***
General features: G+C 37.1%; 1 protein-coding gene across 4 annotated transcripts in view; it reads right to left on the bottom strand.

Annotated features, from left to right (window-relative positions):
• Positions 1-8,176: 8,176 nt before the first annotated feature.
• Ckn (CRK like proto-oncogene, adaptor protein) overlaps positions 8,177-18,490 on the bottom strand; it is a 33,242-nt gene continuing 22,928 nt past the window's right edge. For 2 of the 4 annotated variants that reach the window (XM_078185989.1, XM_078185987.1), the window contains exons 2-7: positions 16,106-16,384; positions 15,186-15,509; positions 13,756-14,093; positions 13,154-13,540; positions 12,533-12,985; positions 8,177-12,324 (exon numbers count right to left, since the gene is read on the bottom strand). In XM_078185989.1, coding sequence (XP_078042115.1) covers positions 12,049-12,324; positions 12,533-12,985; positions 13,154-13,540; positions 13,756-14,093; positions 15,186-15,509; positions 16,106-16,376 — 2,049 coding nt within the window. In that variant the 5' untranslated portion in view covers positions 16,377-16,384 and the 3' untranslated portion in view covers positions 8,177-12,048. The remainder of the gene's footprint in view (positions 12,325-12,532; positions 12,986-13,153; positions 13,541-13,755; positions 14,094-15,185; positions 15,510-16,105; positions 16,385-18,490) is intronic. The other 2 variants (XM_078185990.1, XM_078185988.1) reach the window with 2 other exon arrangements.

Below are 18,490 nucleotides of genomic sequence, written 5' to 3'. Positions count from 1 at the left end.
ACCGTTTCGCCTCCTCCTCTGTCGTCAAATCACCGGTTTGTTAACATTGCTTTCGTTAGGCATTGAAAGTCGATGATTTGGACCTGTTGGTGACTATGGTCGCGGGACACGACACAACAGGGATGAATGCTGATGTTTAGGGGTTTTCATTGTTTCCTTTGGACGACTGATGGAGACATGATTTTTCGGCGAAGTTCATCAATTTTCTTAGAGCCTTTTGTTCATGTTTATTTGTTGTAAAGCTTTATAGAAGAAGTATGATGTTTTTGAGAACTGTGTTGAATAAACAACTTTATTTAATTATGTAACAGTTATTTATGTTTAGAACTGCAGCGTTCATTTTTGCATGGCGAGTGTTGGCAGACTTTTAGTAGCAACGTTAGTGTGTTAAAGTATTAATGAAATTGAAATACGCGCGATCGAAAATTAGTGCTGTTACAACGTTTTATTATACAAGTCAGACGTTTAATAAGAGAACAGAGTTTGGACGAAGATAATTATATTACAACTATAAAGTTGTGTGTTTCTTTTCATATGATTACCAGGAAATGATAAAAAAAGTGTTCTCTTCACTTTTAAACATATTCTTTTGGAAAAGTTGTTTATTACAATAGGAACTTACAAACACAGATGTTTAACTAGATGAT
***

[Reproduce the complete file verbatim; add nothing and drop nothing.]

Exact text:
General features: G+C 37.1%; 1 protein-coding gene across 4 annotated transcripts in view; it reads right to left on the bottom strand.

Annotated features, from left to right (window-relative positions):
• Positions 1-8,176: 8,176 nt before the first annotated feature.
• Ckn (CRK like proto-oncogene, adaptor protein) overlaps positions 8,177-18,490 on the bottom strand; it is a 33,242-nt gene continuing 22,928 nt past the window's right edge. For 2 of the 4 annotated variants that reach the window (XM_078185989.1, XM_078185987.1), the window contains exons 2-7: positions 16,106-16,384; positions 15,186-15,509; positions 13,756-14,093; positions 13,154-13,540; positions 12,533-12,985; positions 8,177-12,324 (exon numbers count right to left, since the gene is read on the bottom strand). In XM_078185989.1, coding sequence (XP_078042115.1) covers positions 12,049-12,324; positions 12,533-12,985; positions 13,154-13,540; positions 13,756-14,093; positions 15,186-15,509; positions 16,106-16,376 — 2,049 coding nt within the window. In that variant the 5' untranslated portion in view covers positions 16,377-16,384 and the 3' untranslated portion in view covers positions 8,177-12,048. The remainder of the gene's footprint in view (positions 12,325-12,532; positions 12,986-13,153; positions 13,541-13,755; positions 14,094-15,185; positions 15,510-16,105; positions 16,385-18,490) is intronic. The other 2 variants (XM_078185990.1, XM_078185988.1) reach the window with 2 other exon arrangements.

Below are 18,490 nucleotides of genomic sequence, written 5' to 3'. Positions count from 1 at the left end.
ACCGTTTCGCCTCCTCCTCTGTCGTCAAATCACCGGTTTGTTAACATTGCTTTCGTTAGGCATTGAAAGTCGATGATTTGGACCTGTTGGTGACTATGGTCGCGGGACACGACACAACAGGGATGAATGCTGATGTTTAGGGGTTTTCATTGTTTCCTTTGGACGACTGATGGAGACATGATTTTTCGGCGAAGTTCATCAATTTTCTTAGAGCCTTTTGTTCATGTTTATTTGTTGTAAAGCTTTATAGAAGAAGTATGATGTTTTTGAGAACTGTGTTGAATAAACAACTTTATTTAATTATGTAACAGTTATTTATGTTTAGAACTGCAGCGTTCATTTTTGCATGGCGAGTGTTGGCAGACTTTTAGTAGCAACGTTAGTGTGTTAAAGTATTAATGAAATTGAAATACGCGCGATCGAAAATTAGTGCTGTTACAACGTTTTATTATACAAGTCAGACGTTTAATAAGAGAACAGAGTTTGGACGAAGATAATTATATTACAACTATAAAGTTGTGTGTTTCTTTTCATATGATTACCAGGAAATGATAAAAAAAGTGTTCTCTTCACTTTTAAACATATTCTTTTGGAAAAGTTGTTTATTACAATAGGAACTTACAAACACAGATGTTTAACTAGATGAT